Postby *INACTIVE USER* » Tue May 25, 2010 7:15 pm

As I explained, I was responding to Havoc's post where he commented: "is this all there is in the monitor of electronics?" Those familiar with conventional amp designs are often shocked with the chip-amp design often employed in budget active speakers


It isn't the chip amps I'm shocked of. There are some decent ones around where you would need some serious discrete amp to improve upon them in this application. In an active amp the power amp does have it a bit easier. But from that photo there isn't a decent psu (a smallish transformer, 2 diodes and 2 caps at most). It looks as if there isn't even a serious input buffer, and from the looks of it the filter (what's in a name?) isn't buffered from the input/output. So how will it work with whatever there is connected?
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Re: DIY Monitor Repair Help

Postby Hugh Robjohns » Wed May 26, 2010 12:17 am

I expect there's surface mount stuff on the underside of those boards....

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Re: DIY Monitor Repair Help

Postby discomb » Sun Nov 11, 2012 12:34 pm

Hello all,

It's nice to be back on SOS, I haven't been here for a long time (working too hard I guess) and it's good to see it's still the place to come for detailed info on all things audio.

OneTrakAudio, did you get anywhere in fixing your S8? I have had pretty much the same problem several few months ago and I'm researching a DIY repair myself. It's either that or sell the pair for less than it would cost to have the faulty one repaired!

In case it is helpful for you or anyone else with a similar problem, here's what I've done. I do need to state that what I've done is potentially very dangerous so as with all things involving mains electricity, it is always best to seek the help of a certified professional because you can be putting your life in your hands, literally.

I managed to get a copy of the circuit diagram from the manufactures, basically by asking very nicely. I can't share it though, on their request. It was helpful to see where to start...

My monitor goes immediately: on powering up the LED blinks briefly and there's a dull pop. I am treading very carefully because as Hugh etc have pointed out this is a potentially lethal task. I've had a chat with a friend who knows his electronics. The first thing he said is "DON'T GO ANYWHERE NEAR THE CAPACITORS, THEY CAN STORE ENOUGH CHARGE TO KILL YOU!!!" He reckoned having left the thing unplugged for a month would be long enough for them to self discharge to a safe level. I still haven't touched them though

After a brief investigation, my mate suspects the transformer. We measured the resistance across the pins in the power socket (where you plug the mains lead in) with a DMM, after fitting a new fuse and flicking the power switch to on to complete the circuit. We found on the faulty monitor a resistance of 18 ohms (and 7.6 ohms on the US 115V mode), whereas the working monitor is 34 ohms (and 8.9 ohms for 115V). A big difference, suggesting the transformer is not quite right. Less resistance = more current = blown fuse.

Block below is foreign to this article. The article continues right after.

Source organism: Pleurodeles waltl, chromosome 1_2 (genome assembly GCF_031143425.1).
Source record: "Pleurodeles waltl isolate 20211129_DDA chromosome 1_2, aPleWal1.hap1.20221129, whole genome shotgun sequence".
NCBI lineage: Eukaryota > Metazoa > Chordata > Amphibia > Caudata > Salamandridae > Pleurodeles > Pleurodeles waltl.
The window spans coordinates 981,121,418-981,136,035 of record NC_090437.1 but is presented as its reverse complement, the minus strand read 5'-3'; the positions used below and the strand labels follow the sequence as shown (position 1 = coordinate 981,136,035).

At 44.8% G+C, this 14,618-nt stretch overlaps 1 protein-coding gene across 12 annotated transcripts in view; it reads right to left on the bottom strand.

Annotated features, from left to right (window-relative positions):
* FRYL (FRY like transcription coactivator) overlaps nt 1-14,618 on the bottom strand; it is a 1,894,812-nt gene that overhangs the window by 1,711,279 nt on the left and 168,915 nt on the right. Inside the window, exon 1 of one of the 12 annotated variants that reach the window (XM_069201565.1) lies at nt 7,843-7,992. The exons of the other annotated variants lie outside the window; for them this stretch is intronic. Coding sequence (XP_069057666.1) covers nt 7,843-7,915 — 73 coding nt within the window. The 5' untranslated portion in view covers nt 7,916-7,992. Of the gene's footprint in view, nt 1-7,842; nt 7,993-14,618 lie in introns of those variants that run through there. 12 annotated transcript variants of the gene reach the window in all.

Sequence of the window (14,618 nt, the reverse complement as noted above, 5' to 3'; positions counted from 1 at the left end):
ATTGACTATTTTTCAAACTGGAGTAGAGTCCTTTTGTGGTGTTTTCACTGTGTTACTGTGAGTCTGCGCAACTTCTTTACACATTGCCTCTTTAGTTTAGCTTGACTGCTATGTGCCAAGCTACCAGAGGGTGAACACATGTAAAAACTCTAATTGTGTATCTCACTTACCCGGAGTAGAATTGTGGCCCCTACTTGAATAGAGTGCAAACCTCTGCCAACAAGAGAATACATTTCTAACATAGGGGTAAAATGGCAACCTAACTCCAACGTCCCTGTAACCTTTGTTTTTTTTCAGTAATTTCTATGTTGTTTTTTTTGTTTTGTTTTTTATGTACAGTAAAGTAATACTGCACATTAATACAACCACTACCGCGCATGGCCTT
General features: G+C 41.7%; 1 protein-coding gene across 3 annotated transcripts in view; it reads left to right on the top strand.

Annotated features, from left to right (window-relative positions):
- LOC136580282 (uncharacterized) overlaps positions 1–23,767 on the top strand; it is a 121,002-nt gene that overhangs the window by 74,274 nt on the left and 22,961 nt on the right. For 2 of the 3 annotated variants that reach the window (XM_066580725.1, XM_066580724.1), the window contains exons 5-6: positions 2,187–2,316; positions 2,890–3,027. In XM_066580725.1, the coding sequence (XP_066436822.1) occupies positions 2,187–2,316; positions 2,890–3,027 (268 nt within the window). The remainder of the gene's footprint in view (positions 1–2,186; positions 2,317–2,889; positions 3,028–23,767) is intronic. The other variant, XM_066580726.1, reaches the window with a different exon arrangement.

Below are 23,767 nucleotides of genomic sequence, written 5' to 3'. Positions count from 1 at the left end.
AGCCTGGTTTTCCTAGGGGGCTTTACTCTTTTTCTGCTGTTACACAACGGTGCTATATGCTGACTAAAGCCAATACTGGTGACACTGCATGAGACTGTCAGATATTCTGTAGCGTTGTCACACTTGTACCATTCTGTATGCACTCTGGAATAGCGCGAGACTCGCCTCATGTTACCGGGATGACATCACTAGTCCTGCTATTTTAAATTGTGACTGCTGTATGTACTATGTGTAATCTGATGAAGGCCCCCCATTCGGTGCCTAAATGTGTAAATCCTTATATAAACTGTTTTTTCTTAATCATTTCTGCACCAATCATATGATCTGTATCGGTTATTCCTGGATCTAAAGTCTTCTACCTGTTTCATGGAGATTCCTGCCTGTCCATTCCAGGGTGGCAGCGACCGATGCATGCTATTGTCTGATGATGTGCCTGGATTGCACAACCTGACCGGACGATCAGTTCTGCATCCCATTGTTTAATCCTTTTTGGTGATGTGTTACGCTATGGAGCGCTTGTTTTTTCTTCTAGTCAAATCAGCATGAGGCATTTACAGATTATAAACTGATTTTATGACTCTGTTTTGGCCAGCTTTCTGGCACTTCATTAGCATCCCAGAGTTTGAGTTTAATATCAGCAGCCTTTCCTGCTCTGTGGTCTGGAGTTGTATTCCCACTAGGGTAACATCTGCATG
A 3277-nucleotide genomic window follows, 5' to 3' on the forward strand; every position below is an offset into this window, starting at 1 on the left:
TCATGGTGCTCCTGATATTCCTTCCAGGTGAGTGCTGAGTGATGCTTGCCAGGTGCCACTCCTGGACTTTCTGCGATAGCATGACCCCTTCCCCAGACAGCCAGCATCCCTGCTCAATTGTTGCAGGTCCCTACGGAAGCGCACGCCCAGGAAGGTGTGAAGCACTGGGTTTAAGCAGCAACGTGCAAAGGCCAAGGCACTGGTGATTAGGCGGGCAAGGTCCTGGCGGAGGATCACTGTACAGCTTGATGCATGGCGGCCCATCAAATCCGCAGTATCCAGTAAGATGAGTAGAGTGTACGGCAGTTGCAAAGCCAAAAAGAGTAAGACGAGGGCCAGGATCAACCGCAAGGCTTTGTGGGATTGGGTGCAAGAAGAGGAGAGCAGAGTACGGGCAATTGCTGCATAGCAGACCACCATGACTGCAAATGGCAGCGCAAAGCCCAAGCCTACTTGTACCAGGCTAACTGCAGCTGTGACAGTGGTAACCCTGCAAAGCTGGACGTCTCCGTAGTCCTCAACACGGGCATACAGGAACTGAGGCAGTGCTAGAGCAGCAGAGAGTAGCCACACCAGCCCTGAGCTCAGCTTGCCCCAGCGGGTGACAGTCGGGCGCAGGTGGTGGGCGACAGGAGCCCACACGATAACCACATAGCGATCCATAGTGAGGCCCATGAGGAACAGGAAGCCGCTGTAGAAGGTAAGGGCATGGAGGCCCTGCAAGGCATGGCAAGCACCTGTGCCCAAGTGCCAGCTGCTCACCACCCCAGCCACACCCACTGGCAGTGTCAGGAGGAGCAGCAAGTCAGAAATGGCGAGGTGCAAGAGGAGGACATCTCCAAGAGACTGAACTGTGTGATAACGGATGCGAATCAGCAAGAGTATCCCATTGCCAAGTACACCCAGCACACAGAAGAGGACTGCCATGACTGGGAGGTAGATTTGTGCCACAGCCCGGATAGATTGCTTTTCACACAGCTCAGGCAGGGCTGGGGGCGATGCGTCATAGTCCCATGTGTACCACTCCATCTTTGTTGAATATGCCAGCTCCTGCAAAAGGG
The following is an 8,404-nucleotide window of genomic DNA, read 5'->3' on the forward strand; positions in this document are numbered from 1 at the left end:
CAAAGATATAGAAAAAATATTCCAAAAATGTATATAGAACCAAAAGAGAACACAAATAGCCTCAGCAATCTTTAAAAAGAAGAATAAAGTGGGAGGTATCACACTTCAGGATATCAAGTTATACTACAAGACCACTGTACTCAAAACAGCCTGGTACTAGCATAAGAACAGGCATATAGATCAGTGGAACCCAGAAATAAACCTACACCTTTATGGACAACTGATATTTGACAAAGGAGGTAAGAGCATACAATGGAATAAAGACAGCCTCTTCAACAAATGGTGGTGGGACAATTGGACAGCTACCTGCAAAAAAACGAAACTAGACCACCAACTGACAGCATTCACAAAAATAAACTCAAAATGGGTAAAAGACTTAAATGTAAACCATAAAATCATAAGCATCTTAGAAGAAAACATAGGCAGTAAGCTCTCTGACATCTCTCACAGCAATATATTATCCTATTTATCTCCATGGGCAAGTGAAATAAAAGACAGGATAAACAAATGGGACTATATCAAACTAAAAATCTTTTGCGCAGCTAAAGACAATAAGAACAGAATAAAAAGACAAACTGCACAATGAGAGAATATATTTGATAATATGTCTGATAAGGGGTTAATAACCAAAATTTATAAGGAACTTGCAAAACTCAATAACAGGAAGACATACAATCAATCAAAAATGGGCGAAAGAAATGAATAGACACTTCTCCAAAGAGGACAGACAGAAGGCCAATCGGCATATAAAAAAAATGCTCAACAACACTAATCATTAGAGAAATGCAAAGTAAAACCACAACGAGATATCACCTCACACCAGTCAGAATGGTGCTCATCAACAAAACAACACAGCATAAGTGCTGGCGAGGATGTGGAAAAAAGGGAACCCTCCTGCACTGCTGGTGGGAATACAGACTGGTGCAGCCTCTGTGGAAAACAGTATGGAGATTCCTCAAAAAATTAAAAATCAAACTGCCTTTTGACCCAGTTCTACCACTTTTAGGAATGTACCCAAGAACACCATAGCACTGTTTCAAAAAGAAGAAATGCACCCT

To confirm this I disconnected the transformer from the rest of the circuit (the white connector block just above the VERY DANGEROUS capacitors), and checked to see if the fuse blew. And it did.

To confirm that it was only the transformer that was the problem, I got my working S8 involved - I used the transformer from the working S8 and plugged that into the dodgy S8 (at the same white connector above the VERY DANGEROUS capacitors). After double checking I hadn't done anything silly, I powered up and... the fuse blew. It turns out my double check was not as comprehensive as it shouldn't have been. This is a very important lesson - check your checks! Turns out I had left the working S8's voltage switch on 115V. I unplugged, replaced the fuse, switched to 230V and tried again, and the LED came on, and stayed on.

Hopefully this means I just need to replace the transformer. I'm going to see if I can source a direct replacement, going by the part number on the original.

Good luck everyone. I hope to report it's all working OK at some point soon...
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Re: DIY Monitor Repair Help

Postby dmills » Sun Nov 11, 2012 2:08 pm

While I am somewhat reluctant to downplay dangers, it is VERY unlikely that the capacitors in that speaker present any hazard.

In a big valve amp, sure, hundreds (Or even, rarely thousands) of volts and you do sometimes get a faulty or missing bleeder, but in a small solid state amp I would be very surprised if the voltage across each of those caps exceeded 35V or so, no real hazard there.